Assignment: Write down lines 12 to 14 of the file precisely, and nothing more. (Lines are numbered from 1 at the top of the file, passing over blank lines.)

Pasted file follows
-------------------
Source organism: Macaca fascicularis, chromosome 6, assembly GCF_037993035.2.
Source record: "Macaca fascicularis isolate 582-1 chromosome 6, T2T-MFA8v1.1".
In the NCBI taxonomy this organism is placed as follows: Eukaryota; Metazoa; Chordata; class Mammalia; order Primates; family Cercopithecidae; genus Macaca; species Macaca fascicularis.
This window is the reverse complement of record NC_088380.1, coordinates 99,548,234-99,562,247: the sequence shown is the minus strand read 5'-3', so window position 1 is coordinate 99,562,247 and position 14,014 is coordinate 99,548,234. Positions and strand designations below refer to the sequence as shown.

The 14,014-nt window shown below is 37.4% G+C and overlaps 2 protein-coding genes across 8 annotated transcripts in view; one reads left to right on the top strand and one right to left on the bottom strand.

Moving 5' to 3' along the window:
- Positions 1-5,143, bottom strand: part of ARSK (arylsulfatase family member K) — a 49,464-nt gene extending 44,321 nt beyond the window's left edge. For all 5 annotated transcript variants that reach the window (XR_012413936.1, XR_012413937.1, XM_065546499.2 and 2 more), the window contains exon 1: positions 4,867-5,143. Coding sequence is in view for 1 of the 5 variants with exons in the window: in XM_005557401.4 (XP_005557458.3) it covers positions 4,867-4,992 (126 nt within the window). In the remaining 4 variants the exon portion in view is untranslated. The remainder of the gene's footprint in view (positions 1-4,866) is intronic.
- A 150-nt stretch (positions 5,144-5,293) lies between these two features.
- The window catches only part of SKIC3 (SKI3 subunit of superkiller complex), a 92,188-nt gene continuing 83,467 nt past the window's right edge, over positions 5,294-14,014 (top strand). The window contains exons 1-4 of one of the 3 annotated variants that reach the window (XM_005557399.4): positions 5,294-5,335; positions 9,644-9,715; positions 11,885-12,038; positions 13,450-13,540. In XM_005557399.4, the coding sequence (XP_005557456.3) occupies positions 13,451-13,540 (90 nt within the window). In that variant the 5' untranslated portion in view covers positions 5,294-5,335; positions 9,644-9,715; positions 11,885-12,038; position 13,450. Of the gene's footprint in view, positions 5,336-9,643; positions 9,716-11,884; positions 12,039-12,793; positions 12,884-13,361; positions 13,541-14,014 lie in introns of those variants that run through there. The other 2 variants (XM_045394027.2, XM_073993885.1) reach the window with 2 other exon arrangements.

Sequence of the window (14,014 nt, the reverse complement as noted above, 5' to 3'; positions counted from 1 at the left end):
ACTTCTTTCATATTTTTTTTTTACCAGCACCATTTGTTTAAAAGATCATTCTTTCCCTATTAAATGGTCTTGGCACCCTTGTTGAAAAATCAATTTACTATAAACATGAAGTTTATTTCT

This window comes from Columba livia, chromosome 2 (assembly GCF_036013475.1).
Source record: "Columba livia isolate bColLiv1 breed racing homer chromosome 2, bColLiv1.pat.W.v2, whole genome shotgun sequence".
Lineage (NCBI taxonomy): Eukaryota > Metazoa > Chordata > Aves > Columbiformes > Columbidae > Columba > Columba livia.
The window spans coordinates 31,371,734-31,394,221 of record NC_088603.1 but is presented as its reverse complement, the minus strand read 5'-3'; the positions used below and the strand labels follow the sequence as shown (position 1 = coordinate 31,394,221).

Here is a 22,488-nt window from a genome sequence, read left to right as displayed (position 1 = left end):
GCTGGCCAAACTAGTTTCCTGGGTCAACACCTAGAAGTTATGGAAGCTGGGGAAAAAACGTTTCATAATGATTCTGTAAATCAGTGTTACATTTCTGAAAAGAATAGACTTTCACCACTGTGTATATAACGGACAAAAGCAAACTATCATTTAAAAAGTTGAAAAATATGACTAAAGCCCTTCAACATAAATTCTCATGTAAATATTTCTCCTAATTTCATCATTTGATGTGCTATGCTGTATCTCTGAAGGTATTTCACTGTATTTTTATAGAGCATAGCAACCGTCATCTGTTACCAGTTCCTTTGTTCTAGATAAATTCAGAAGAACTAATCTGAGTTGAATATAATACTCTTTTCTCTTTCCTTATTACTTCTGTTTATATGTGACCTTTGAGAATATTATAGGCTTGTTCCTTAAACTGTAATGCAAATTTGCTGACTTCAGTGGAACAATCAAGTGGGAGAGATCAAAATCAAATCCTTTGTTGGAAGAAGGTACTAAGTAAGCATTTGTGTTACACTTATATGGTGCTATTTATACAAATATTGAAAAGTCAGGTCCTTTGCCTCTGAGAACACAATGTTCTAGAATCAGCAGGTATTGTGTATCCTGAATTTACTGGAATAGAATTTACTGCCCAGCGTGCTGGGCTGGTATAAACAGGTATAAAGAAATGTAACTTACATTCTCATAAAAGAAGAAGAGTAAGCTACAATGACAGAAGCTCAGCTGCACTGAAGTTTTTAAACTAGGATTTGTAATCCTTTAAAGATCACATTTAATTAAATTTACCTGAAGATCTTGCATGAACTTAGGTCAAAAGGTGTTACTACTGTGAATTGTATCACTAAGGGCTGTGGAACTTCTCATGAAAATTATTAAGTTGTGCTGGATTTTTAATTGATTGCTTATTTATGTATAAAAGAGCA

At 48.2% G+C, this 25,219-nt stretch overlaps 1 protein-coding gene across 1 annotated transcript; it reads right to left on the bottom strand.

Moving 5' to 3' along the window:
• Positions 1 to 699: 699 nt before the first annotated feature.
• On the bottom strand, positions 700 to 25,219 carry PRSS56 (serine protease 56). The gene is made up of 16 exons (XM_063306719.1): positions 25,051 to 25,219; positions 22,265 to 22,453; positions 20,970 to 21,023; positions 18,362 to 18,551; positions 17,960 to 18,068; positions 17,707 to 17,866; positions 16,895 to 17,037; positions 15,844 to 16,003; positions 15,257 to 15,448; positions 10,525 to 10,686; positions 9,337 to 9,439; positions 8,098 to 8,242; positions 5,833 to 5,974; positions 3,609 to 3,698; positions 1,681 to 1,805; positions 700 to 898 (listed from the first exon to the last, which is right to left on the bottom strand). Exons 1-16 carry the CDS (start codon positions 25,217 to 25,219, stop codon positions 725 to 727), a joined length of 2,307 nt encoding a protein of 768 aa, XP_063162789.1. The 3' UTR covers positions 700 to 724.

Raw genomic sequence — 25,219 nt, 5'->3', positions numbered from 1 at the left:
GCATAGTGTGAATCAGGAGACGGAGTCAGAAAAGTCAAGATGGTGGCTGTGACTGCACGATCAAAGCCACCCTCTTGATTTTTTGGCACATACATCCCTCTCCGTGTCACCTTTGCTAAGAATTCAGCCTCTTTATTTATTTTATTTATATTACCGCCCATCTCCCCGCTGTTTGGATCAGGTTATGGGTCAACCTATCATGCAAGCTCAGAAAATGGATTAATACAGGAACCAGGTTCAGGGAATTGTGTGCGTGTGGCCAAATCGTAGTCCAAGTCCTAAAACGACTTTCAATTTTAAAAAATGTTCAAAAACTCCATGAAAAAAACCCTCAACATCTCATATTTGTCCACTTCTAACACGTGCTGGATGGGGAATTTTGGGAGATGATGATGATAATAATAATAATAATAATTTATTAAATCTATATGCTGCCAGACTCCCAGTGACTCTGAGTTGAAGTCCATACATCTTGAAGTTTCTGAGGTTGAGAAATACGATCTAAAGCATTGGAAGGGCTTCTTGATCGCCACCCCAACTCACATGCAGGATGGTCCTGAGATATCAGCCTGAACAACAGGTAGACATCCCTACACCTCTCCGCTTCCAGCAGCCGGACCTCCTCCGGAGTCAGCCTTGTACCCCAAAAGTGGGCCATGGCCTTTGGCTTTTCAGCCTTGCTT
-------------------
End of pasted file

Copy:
This window comes from Columba livia, chromosome 2 (assembly GCF_036013475.1).
Source record: "Columba livia isolate bColLiv1 breed racing homer chromosome 2, bColLiv1.pat.W.v2, whole genome shotgun sequence".
Lineage (NCBI taxonomy): Eukaryota > Metazoa > Chordata > Aves > Columbiformes > Columbidae > Columba > Columba livia.